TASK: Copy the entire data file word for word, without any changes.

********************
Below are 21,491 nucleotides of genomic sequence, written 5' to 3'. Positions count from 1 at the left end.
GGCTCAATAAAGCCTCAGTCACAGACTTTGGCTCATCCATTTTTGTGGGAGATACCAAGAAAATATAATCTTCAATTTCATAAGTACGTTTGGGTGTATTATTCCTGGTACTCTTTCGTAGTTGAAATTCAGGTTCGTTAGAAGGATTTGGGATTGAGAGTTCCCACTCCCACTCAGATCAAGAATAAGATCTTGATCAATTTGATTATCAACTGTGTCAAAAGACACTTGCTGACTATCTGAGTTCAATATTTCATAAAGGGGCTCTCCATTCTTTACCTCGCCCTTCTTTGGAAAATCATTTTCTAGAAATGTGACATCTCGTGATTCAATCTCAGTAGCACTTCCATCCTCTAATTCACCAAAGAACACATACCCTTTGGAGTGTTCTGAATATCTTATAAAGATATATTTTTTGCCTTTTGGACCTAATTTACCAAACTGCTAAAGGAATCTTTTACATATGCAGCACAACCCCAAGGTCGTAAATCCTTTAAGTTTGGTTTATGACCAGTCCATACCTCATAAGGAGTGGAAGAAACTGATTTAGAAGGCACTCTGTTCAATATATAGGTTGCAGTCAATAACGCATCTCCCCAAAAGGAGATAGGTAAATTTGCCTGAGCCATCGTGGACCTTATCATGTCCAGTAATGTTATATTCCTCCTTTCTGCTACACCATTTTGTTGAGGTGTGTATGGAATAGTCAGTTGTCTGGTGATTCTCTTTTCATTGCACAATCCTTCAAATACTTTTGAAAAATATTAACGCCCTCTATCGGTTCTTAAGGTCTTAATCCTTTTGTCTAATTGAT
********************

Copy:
Below are 21,491 nucleotides of genomic sequence, written 5' to 3'. Positions count from 1 at the left end.
GGCTCAATAAAGCCTCAGTCACAGACTTTGGCTCATCCATTTTTGTGGGAGATACCAAGAAAATATAATCTTCAATTTCATAAGTACGTTTGGGTGTATTATTCCTGGTACTCTTTCGTAGTTGAAATTCAGGTTCGTTAGAAGGATTTGGGATTGAGAGTTCCCACTCCCACTCAGATCAAGAATAAGATCTTGATCAATTTGATTATCAACTGTGTCAAAAGACACTTGCTGACTATCTGAGTTCAATATTTCATAAAGGGGCTCTCCATTCTTTACCTCGCCCTTCTTTGGAAAATCATTTTCTAGAAATGTGACATCTCGTGATTCAATCTCAGTAGCACTTCCATCCTCTAATTCACCAAAGAACACATACCCTTTGGAGTGTTCTGAATATCTTATAAAGATATATTTTTTGCCTTTTGGACCTAATTTACCAAACTGCTAAAGGAATCTTTTACATATGCAGCACAACCCCAAGGTCGTAAATCCTTTAAGTTTGGTTTATGACCAGTCCATACCTCATAAGGAGTGGAAGAAACTGATTTAGAAGGCACTCTGTTCAATATATAGGTTGCAGTCAATAACGCATCTCCCCAAAAGGAGATAGGTAAATTTGCCTGAGCCATCGTGGACCTTATCATGTCCAGTAATGTTATATTCCTCCTTTCTGCTACACCATTTTGTTGAGGTGTGTATGGAATAGTCAGTTGTCTGGTGATTCTCTTTTCATTGCACAATCCTTCAAATACTTTTGAAAAATATTAACGCCCTCTATCGGTTCTTAAGGTCTTAATCCTTTTGTCTAATTGAT